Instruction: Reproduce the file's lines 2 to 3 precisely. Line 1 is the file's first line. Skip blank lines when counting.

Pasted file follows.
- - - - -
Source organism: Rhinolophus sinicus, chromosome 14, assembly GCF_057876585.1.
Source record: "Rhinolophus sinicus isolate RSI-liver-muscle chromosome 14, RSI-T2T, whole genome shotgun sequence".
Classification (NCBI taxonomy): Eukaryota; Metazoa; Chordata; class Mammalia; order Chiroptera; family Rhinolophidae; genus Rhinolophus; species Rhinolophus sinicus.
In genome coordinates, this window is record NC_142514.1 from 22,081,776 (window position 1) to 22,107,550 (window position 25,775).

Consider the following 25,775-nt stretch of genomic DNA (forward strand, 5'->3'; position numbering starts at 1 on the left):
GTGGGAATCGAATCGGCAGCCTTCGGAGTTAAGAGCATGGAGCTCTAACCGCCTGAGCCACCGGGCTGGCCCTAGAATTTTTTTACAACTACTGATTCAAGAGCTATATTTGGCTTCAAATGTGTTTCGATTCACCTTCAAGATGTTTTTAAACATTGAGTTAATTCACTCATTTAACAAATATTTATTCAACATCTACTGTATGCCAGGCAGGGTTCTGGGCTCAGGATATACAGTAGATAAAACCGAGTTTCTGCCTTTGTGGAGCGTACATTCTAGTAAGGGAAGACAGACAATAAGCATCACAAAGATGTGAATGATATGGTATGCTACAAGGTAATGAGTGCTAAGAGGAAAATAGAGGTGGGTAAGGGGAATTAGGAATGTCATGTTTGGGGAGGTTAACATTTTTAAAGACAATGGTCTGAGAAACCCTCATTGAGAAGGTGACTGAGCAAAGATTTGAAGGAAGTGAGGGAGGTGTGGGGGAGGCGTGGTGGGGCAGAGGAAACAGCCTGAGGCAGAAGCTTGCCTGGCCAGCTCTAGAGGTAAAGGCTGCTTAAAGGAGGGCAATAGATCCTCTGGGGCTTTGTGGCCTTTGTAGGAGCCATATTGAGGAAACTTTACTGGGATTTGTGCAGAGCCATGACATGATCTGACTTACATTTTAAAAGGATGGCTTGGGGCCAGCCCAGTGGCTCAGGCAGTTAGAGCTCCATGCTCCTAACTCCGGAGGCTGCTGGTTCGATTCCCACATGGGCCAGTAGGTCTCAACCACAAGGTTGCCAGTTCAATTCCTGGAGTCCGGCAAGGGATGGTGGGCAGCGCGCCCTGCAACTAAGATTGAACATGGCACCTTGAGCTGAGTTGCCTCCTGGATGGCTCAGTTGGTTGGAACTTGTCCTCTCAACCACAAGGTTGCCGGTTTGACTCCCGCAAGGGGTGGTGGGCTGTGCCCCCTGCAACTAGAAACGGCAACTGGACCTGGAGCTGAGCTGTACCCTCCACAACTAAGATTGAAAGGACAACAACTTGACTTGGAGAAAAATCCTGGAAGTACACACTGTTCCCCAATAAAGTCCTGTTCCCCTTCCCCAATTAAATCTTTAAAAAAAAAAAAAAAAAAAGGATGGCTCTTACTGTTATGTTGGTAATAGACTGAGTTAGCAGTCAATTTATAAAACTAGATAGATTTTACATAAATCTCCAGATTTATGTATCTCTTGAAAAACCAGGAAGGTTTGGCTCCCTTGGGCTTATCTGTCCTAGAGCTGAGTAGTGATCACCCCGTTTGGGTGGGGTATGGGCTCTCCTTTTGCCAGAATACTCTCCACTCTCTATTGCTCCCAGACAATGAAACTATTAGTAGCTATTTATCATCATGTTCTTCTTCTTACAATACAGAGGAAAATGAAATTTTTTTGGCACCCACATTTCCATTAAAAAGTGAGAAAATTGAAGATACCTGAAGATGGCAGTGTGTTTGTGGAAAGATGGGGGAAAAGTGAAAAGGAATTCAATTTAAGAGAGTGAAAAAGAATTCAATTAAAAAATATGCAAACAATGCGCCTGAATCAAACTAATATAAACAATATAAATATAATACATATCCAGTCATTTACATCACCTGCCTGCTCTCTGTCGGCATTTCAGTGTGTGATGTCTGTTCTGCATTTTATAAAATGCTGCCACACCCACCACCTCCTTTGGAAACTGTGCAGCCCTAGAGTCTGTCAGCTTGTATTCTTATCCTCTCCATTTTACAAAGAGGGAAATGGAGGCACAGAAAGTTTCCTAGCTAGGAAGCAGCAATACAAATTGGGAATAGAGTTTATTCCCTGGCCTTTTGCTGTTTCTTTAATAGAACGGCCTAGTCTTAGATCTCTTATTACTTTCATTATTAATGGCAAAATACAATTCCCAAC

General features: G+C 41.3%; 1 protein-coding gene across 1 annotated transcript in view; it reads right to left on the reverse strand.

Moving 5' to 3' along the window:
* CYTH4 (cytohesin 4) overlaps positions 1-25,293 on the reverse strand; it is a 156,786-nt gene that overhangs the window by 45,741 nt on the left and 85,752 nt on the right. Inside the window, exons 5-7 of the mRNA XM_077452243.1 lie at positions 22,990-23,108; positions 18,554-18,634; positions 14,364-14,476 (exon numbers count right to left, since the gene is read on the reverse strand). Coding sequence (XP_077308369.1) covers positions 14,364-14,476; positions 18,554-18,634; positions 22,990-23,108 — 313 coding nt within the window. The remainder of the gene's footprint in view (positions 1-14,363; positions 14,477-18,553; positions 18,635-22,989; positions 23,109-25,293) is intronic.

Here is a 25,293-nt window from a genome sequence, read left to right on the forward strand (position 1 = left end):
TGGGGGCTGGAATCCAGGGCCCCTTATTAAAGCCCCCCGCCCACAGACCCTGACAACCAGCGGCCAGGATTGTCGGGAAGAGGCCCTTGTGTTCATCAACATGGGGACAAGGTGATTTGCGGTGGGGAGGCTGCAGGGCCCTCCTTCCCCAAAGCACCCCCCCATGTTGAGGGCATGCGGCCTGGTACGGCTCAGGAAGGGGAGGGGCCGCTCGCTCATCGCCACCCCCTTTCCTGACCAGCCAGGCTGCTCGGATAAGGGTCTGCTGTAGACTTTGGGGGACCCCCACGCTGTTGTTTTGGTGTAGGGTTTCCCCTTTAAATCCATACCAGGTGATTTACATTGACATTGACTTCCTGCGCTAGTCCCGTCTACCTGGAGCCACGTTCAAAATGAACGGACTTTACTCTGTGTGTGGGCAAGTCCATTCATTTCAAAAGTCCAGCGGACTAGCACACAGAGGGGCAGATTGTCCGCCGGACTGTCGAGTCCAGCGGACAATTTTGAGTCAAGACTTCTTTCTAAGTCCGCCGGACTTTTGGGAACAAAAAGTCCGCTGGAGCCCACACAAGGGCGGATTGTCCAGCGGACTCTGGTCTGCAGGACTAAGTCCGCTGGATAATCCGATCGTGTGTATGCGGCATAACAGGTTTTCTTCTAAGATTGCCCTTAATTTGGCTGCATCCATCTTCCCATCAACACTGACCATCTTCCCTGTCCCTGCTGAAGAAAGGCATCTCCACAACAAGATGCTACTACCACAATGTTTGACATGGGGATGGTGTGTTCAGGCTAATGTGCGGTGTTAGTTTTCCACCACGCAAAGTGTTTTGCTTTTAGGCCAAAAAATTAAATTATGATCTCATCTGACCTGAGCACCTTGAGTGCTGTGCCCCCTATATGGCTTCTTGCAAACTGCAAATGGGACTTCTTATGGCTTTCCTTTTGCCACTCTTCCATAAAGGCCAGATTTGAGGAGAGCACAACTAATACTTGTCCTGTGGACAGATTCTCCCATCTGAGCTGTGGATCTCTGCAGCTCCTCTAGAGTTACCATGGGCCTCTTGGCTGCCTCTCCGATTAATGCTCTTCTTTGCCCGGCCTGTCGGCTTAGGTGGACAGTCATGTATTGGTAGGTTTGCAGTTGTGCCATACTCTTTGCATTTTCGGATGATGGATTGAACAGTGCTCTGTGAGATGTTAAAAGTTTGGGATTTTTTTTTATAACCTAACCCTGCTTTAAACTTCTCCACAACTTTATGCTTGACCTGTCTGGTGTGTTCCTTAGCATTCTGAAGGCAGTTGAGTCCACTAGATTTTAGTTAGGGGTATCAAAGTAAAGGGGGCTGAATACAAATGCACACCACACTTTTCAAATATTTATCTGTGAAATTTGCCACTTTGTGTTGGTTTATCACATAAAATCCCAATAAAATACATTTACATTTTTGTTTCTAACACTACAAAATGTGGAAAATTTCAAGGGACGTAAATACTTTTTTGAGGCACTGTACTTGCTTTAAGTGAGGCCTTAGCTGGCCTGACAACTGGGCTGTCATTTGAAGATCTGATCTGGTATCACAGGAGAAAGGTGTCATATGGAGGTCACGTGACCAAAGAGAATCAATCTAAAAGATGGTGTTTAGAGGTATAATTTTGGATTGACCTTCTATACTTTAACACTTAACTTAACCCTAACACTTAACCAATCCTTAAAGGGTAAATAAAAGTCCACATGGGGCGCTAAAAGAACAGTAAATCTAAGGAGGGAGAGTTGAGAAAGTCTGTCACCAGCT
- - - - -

Source record: "Rhinolophus sinicus isolate RSI-liver-muscle chromosome 14, RSI-T2T, whole genome shotgun sequence".
Classification (NCBI taxonomy): Eukaryota; Metazoa; Chordata; class Mammalia; order Chiroptera; family Rhinolophidae; genus Rhinolophus; species Rhinolophus sinicus.